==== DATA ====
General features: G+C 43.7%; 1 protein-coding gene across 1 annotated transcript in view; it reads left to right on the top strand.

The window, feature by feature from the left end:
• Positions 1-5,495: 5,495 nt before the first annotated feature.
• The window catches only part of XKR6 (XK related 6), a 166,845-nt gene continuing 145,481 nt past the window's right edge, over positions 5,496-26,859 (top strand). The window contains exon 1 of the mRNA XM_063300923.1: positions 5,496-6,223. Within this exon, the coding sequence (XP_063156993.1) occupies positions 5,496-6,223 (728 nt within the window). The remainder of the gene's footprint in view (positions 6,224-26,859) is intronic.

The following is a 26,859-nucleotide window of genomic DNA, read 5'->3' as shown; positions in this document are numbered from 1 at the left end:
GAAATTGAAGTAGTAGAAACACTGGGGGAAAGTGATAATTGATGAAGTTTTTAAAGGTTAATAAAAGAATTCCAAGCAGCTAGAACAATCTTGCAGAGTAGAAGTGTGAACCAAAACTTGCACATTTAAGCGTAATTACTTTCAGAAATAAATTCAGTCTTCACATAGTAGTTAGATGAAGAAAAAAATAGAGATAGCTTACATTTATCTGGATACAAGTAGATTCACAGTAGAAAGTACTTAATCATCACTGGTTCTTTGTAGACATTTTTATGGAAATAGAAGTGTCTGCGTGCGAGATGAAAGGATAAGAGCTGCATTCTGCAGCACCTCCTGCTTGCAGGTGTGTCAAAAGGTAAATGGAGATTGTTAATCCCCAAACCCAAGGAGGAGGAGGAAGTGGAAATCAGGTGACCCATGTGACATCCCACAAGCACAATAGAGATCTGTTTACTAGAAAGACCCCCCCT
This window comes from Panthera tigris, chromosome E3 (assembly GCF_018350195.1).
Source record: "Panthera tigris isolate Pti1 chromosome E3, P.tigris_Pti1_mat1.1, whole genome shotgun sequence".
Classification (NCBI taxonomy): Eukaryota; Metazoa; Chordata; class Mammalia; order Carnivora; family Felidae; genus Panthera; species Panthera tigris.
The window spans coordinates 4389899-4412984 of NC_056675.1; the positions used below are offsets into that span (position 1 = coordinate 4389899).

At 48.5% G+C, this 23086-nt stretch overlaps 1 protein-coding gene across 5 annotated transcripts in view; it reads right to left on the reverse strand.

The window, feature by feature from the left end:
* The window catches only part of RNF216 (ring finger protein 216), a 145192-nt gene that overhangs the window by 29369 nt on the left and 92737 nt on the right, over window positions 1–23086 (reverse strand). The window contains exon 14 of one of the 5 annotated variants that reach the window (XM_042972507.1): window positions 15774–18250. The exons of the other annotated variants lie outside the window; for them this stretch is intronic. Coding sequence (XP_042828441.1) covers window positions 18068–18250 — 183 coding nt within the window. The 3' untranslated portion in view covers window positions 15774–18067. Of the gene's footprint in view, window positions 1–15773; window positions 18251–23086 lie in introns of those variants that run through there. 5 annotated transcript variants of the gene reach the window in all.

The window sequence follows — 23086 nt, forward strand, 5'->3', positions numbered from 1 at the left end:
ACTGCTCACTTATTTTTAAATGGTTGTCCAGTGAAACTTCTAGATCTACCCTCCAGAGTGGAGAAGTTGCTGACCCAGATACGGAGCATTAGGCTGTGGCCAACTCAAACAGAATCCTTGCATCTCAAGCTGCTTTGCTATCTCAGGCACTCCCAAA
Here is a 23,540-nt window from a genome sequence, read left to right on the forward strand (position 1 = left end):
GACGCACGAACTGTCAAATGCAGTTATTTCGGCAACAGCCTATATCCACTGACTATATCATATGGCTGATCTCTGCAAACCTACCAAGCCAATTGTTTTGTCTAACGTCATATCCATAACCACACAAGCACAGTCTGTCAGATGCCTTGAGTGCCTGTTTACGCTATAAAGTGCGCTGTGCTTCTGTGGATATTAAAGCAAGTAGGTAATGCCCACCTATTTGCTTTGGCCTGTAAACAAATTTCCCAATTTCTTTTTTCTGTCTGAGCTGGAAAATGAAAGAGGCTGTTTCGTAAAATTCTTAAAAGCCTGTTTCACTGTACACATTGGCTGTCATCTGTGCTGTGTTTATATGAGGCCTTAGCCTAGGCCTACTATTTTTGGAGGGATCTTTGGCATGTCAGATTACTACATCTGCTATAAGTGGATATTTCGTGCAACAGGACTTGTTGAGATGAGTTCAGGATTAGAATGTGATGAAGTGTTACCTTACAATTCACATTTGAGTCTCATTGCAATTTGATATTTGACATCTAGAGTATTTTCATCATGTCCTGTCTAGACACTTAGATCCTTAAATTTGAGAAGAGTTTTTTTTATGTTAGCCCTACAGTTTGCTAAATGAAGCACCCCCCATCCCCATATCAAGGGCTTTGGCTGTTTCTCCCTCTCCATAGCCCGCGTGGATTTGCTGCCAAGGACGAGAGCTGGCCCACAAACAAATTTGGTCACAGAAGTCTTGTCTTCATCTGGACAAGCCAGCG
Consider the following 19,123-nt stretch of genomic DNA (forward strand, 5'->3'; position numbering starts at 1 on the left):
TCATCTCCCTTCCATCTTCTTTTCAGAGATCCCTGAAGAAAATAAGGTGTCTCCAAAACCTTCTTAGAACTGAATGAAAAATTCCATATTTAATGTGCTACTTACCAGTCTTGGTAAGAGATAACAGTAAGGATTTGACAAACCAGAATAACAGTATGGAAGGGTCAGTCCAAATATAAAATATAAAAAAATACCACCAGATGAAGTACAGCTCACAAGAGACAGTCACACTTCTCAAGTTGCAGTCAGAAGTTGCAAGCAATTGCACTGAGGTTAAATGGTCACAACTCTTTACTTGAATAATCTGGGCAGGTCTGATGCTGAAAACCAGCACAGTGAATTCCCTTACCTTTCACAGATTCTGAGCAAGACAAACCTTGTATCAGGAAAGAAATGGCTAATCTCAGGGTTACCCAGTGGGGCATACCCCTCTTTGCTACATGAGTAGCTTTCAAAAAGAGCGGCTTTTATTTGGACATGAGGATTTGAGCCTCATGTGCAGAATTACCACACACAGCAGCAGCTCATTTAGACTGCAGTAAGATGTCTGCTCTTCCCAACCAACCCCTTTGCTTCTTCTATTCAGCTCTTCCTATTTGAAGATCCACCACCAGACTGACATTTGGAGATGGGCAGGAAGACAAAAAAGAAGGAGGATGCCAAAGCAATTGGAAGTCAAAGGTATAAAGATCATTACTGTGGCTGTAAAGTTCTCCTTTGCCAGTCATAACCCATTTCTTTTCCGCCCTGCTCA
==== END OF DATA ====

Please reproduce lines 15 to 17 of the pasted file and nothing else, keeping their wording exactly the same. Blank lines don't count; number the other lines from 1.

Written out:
ACTGCTCACTTATTTTTAAATGGTTGTCCAGTGAAACTTCTAGATCTACCCTCCAGAGTGGAGAAGTTGCTGACCCAGATACGGAGCATTAGGCTGTGGCCAACTCAAACAGAATCCTTGCATCTCAAGCTGCTTTGCTATCTCAGGCACTCCCAAA
Here is a 23,540-nt window from a genome sequence, read left to right on the forward strand (position 1 = left end):
GACGCACGAACTGTCAAATGCAGTTATTTCGGCAACAGCCTATATCCACTGACTATATCATATGGCTGATCTCTGCAAACCTACCAAGCCAATTGTTTTGTCTAACGTCATATCCATAACCACACAAGCACAGTCTGTCAGATGCCTTGAGTGCCTGTTTACGCTATAAAGTGCGCTGTGCTTCTGTGGATATTAAAGCAAGTAGGTAATGCCCACCTATTTGCTTTGGCCTGTAAACAAATTTCCCAATTTCTTTTTTCTGTCTGAGCTGGAAAATGAAAGAGGCTGTTTCGTAAAATTCTTAAAAGCCTGTTTCACTGTACACATTGGCTGTCATCTGTGCTGTGTTTATATGAGGCCTTAGCCTAGGCCTACTATTTTTGGAGGGATCTTTGGCATGTCAGATTACTACATCTGCTATAAGTGGATATTTCGTGCAACAGGACTTGTTGAGATGAGTTCAGGATTAGAATGTGATGAAGTGTTACCTTACAATTCACATTTGAGTCTCATTGCAATTTGATATTTGACATCTAGAGTATTTTCATCATGTCCTGTCTAGACACTTAGATCCTTAAATTTGAGAAGAGTTTTTTTTATGTTAGCCCTACAGTTTGCTAAATGAAGCACCCCCCATCCCCATATCAAGGGCTTTGGCTGTTTCTCCCTCTCCATAGCCCGCGTGGATTTGCTGCCAAGGACGAGAGCTGGCCCACAAACAAATTTGGTCACAGAAGTCTTGTCTTCATCTGGACAAGCCAGCG